Top US negotiation team, army chief discuss Afghan reconciliation process

Ambassador Khalilzad and General Miller meet Gen Qamar in Islamabad


Kamran Yousaf April 14, 2020
Pakistan’s military leaders reaffirmed their support for US efforts in Afghanistan. PHOTO: ISPR/FILE

ISLAMABAD: US chief diplomat for Afghanistan Zalmay Khalilzad and a top US general on Tuesday paid an unscheduled visit to Pakistan as part of efforts seeking a political settlement to the lingering conflict in Afghanistan.

Ambassador Khalilzad and Gen Scott Miller, commander of the Resolute Support Mission, held talks with Army Chief General Qamar Javed Bajwa at the General Headquarters to review the latest peace efforts in Afghanistan.

According to a statement of the Inter-Services Public Relations, “Matters of mutual interest, overall regional security situation, including Afghan refugees’ issue/Afghan reconciliation process, were discussed.

“The COAS emphasised that amidst Covid-19 situation, we should not lose track of hard-earned achievements for the Afghan peace process and peace and stability in the region.”

The army chief also updated the visitors on the Pakistan government’s efforts for peace and the prime minister’s call for international community to help alleviate the issues confronting developing world in present circumstances, the ISPR added.

According to statement issued by the US Embassy, Ambassador Khalilzad and Gen Miller in a meeting with General Qamar, discussed the United States’ ongoing efforts for a sustainable peace in Afghanistan.

"Pakistan’s military leaders reaffirmed their support for the US efforts and renewed their commitment to act to advance a political settlement to the conflict," the statement added.

It is believed that the visit was part of efforts to seek Pakistan's help in advancing the intra-Afghan dialogue, which has been delayed because of differences over the issue of prisoner exchange between the Afghan government and the Taliban.

Although, the Afghan government recently freed 300 "low risk" Taliban fighters and insurgents also released 20 Afghan security officials, there is no indication yet if the intra-Afghan dialogue is in sight anytime soon.

The intra-Afghan dialogue was supposed to take place within weeks of the landmark deal signed between the US and the Afghan Taliban on February 29.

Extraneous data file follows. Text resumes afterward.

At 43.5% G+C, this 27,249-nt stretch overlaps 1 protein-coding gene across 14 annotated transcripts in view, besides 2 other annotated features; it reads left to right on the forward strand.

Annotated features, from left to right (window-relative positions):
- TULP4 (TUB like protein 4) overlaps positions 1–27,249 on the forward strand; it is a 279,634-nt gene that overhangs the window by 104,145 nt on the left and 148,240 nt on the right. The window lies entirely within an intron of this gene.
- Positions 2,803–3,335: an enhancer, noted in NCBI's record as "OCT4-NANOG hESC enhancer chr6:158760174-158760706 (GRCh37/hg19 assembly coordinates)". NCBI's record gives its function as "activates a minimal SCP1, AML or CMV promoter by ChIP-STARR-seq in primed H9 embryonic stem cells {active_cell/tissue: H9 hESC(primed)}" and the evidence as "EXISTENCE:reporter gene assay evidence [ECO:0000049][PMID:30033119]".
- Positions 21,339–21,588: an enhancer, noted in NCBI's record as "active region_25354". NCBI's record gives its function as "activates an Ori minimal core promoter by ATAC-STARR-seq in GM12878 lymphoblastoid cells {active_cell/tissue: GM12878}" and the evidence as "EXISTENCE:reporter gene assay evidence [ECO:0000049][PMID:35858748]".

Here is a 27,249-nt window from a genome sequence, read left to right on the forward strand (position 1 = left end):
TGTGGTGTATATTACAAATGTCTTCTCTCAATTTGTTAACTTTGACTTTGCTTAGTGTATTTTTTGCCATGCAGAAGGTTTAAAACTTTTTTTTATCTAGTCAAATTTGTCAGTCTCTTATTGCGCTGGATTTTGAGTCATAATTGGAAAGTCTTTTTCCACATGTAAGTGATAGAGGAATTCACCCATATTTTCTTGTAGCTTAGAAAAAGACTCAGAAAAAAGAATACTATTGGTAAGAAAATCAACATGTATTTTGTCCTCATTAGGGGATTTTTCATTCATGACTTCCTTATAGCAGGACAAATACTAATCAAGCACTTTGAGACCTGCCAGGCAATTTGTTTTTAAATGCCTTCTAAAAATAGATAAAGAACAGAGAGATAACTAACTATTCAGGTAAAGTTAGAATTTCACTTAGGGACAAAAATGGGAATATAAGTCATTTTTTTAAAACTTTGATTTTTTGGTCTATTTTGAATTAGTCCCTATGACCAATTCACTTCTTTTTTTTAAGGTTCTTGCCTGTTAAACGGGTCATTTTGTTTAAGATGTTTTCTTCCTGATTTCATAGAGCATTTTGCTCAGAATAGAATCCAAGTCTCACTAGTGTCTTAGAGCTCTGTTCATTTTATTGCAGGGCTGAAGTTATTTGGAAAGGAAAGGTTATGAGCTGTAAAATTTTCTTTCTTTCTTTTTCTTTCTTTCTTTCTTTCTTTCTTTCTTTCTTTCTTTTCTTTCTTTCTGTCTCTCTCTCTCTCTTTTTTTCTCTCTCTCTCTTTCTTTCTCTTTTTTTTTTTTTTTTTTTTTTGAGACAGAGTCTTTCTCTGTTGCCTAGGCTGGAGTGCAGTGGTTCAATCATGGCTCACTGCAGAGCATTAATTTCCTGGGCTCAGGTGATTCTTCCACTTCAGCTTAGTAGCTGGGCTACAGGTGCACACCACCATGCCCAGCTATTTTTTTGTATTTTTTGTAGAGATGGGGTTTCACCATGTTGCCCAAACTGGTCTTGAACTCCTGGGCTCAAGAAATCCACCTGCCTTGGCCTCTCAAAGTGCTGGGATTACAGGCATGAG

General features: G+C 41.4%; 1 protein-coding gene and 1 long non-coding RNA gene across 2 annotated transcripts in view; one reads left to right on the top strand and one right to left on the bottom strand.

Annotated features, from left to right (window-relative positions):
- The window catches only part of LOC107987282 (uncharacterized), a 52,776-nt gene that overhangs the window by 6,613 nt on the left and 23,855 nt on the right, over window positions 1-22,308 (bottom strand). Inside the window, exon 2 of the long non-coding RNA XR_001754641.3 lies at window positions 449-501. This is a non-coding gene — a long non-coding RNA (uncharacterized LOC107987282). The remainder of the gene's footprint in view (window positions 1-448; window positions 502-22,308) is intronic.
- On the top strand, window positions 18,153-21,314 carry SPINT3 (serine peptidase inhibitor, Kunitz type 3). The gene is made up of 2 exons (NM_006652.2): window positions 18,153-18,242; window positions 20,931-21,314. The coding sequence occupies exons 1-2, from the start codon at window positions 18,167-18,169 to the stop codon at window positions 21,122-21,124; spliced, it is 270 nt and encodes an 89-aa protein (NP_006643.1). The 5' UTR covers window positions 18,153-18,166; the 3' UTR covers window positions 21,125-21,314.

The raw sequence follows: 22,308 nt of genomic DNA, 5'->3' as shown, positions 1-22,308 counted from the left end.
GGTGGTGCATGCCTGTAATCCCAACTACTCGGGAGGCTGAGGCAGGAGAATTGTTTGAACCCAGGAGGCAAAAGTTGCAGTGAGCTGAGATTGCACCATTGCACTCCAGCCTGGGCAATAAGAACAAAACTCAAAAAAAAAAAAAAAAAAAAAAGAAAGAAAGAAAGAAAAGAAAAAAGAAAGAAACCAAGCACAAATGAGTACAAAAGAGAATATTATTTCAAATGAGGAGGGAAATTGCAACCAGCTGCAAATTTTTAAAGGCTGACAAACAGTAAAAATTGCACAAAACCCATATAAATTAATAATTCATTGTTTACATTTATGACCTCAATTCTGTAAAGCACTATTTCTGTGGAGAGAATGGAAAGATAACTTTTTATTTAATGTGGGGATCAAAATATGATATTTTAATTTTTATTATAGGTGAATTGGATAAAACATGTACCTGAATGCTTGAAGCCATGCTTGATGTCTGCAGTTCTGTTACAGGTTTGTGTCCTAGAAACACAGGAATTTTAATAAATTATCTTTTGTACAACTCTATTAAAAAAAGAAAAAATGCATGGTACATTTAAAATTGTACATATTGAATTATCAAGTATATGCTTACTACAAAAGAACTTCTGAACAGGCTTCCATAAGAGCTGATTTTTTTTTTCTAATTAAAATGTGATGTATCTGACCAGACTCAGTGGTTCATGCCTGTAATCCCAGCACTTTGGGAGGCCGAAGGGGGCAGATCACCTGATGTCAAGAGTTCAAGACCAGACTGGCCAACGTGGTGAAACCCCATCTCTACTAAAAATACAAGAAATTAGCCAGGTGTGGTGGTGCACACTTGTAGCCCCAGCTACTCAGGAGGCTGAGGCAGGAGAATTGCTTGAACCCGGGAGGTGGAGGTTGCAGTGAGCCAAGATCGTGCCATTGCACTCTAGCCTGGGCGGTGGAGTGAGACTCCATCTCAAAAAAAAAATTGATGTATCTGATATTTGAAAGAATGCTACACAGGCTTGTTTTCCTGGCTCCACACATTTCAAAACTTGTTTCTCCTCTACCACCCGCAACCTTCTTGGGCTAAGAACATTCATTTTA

However, the process met a roadblock when President Ashraf Ghani refused to abide by the clause in the US-Taliban deal regarding prisoner swap.

What had further compounded the problem was infighting between Ghani and his rival Abdullah Abdullah.

The US tried hard to convince both the leaders to patch up and threatened to review cooperation with Afghanistan.

The threat did work as the Afghan government named a 21-member "inclusive team" for talks with the Taliban.

The key issue regarding the prisoner exchange still persists as the Afghan government is not willing to free 5000 Taliban prisoners, including some high-profile commanders.

The deadlock prompted the Taliban last week to pull out of the negotiations with the Afghan government to finalise modalities for the prisoner swap.

Afghan political chief Mullah Abdul Ghani Baradar recently met Gen Miller in Doha and conveyed concerns regarding the lack of implementation on February 29 deal.

Although, there is no official confirmation, the issue of recent arrest of ISIS-Khorasan chief Aslam Farooqui also came up for discussion between Khalilzad and Gen Qamar.

The Foreign Office last week summoned the Afghan envoy on the issue and conveyed concerns over Farooqui's involvement in anti-Pakistan activities.

Pakistan asked Afghanistan to hand over the Farooqui for further investigation.

Kabul, however, turned down Islamabad's request.

It is believed that Pakistan is persuading Afghanistan through the US to get access to Farooqui, whose group was involved in some of the deadliest attacks in the country.

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